When I finished book one of the Gansett Island series, I picked up the next two because I liked how the series modeled the supportive aspects of love, whether between partners, parents and adult children, or true friends. Fool for Love turns that on its head by making a good part of the conflicts arise from the clashes between those types of love, especially where meddling is concerned.
It’s weird to point to the brotherly and friendship loves as the main issue in a book that starts with Janey catching her fiance in bed with another woman, but it’s true. If the book is about David at all, it’s about him showing his true colors and the fallout from that, though I have to say I was surprised by how the David situation wraps up. Can’t say more without spoilers, but it took an unexpected turn.
It’s not a spoiler to say Janey breaks up with David. That should be obvious. But that she turns to Joe without knowing he’s been deeply in love with her for as long as he can remember is only the first complication. Her big brother Mac is also Joe’s best friend and confidant, making for another problem, one I’ll leave to your imagination except to say he’s as protective of Joe as Janey.
The troubles Janey and Joe face as they explore where their true emotions lie (or at least Janey does) while trying to keep their relationship secret were a little obvious at points. Still, being telegraphed only made them more tension filled as I anticipated how, and where, a particular slip would catch them out.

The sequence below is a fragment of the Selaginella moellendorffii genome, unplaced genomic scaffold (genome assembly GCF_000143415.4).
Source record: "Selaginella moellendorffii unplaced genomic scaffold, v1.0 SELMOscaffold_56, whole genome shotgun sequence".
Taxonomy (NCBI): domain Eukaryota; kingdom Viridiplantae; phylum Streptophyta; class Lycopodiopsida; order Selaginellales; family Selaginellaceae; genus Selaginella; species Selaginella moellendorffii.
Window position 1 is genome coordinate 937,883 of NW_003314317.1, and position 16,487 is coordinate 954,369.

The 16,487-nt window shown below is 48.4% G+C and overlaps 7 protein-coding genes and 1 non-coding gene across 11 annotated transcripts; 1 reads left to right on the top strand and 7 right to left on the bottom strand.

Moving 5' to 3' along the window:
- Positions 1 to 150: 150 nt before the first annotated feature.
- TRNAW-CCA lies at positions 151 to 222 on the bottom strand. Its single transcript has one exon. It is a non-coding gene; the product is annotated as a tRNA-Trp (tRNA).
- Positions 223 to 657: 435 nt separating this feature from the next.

There are a lot of detailed open-door encounters in this book, but it works because it builds a connection when the emotions are still too tangled up in everything else going on. Even more, this traditional resolution of a romance serves to complicate their situation pretty much every time.
Having noticed the above, I have to say I had issues with the consent situation of their first encounter, though not in the direction you’d expect. However, Joe’s reluctance given the circumstances proves critical as the story continues and in no way is it glossed over or considered unremarkable, so it works.
Joe has no interest in being Janey’s rebound relationship. He’s in it for the long haul. Despite the attempt at secrecy and concerns about them jumping in bed together too quickly, their relationship really demonstrated how it should be, especially when compared to how David treated Janey during their long engagement. Joe and Janey’s connection happens pretty fast, but Joe would say it had taken forever, and Maddie, Janey’s soon to be sister-in-law, would agree.
This book starts right on the heels of the first and is fascinating in how it’s interlaced with the previous story. Not only is Mac and Maddie’s approaching nuptials a key part of this story, but their relationship has challenges raised by Joe and Janey’s attempt to stay a secret. Mac and Maddie even take over the viewpoint at times, and for scenes unrelated to the main story. I found this interesting and engaging, supporting how absorbed I was in this place and the people who live there. I read the first book over a year ago, but I recognized pretty much everyone and remembered their issues, too.
Fool for Love is different in every way from Maid for Love, offering a new story set in a familiar place with old friends. Not quite second chances, not quite unrequited love. A beautiful story of patience rewarded and surrounding your friends and family with support and love. It’s easy to see why so many enjoy this series. I have clearly joined their number.